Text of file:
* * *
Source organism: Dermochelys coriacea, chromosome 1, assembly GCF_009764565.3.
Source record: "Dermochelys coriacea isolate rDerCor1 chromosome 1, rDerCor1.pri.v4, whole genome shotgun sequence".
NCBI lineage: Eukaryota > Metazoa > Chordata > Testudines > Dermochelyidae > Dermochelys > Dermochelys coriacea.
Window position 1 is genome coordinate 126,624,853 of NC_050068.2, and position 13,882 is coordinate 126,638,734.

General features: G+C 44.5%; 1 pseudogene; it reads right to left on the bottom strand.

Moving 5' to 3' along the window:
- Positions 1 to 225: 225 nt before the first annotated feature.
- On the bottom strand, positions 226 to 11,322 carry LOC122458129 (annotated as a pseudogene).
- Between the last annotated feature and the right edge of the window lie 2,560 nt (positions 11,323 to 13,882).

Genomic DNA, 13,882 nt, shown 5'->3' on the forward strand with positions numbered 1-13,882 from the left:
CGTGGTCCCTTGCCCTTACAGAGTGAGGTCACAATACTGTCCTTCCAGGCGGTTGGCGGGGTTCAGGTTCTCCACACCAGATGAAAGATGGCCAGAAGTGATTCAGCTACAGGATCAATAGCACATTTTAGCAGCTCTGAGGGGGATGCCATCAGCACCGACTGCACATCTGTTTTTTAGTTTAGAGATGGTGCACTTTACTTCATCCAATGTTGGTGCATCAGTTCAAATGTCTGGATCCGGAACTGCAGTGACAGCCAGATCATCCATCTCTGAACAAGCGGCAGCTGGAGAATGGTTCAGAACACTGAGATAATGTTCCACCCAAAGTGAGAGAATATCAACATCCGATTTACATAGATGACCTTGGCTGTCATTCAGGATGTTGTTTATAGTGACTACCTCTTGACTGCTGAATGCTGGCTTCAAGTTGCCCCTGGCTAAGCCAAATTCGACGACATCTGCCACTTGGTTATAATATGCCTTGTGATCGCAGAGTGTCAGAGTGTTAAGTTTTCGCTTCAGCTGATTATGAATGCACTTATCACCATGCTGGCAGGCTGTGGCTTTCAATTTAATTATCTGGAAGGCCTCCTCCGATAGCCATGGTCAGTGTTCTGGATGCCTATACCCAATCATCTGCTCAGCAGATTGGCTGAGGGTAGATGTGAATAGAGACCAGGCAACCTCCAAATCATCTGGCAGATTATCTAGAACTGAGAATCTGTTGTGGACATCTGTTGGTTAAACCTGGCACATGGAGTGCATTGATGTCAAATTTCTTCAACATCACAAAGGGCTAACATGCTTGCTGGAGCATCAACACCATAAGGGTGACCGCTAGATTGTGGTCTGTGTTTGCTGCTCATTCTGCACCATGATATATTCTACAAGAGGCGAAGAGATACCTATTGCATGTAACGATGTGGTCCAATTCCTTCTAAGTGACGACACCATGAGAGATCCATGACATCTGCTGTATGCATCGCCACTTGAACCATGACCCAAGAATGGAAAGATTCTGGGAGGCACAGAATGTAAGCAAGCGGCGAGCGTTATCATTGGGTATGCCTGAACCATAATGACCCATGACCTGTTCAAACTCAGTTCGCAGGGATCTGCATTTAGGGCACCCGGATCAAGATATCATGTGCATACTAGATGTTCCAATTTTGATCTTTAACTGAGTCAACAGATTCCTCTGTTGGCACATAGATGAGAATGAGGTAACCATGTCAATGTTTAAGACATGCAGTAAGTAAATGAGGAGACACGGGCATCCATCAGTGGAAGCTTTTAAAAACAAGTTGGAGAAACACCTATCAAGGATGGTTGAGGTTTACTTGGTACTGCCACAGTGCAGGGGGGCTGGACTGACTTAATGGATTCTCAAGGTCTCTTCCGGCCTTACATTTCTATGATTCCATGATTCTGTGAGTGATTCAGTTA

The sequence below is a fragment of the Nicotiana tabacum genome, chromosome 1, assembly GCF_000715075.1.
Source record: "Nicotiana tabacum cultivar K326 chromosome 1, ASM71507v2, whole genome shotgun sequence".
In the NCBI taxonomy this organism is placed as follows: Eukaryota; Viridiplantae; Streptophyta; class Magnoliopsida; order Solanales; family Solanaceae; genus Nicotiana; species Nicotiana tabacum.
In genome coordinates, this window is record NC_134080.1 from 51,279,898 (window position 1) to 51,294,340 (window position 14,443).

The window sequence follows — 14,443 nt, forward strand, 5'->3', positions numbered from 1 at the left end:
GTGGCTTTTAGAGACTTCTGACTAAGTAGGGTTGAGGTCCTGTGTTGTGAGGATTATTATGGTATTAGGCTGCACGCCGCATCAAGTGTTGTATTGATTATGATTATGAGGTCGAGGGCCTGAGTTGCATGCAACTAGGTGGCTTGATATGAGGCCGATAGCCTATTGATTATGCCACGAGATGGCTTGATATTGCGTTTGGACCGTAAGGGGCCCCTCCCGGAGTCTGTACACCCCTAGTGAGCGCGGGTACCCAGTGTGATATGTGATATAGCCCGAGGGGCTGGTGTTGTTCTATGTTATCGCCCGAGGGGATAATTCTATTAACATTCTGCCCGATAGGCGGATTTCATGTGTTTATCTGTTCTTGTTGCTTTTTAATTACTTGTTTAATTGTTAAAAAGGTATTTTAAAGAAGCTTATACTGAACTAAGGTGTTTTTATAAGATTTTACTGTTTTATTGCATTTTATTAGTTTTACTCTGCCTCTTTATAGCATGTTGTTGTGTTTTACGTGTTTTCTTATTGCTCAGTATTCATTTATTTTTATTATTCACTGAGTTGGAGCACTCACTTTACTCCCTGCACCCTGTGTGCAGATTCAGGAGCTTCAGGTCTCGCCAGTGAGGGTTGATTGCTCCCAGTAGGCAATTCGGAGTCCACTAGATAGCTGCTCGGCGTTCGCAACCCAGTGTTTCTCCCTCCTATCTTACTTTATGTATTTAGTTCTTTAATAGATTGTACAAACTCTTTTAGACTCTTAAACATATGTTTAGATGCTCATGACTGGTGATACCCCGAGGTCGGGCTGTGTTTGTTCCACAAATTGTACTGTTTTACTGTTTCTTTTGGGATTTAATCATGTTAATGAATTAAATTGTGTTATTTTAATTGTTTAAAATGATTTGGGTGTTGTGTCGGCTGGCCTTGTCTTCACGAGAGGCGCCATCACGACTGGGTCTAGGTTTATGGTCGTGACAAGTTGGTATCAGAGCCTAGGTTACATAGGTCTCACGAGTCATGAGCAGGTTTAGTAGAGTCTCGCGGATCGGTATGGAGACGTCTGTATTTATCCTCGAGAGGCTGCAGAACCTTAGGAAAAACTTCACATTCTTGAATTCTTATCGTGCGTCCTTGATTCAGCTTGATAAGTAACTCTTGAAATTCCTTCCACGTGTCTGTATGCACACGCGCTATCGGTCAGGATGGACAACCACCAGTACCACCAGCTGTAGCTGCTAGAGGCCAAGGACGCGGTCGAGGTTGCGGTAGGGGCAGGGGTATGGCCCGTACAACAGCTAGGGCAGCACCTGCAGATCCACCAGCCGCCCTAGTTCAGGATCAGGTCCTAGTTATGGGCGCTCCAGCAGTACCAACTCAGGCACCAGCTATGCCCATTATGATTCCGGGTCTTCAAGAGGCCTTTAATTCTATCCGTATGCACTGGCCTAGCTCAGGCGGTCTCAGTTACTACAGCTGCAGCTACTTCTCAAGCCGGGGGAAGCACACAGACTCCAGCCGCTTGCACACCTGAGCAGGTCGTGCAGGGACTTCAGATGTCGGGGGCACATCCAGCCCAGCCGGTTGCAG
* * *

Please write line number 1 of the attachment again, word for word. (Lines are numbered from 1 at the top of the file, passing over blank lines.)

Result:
Source organism: Dermochelys coriacea, chromosome 1, assembly GCF_009764565.3.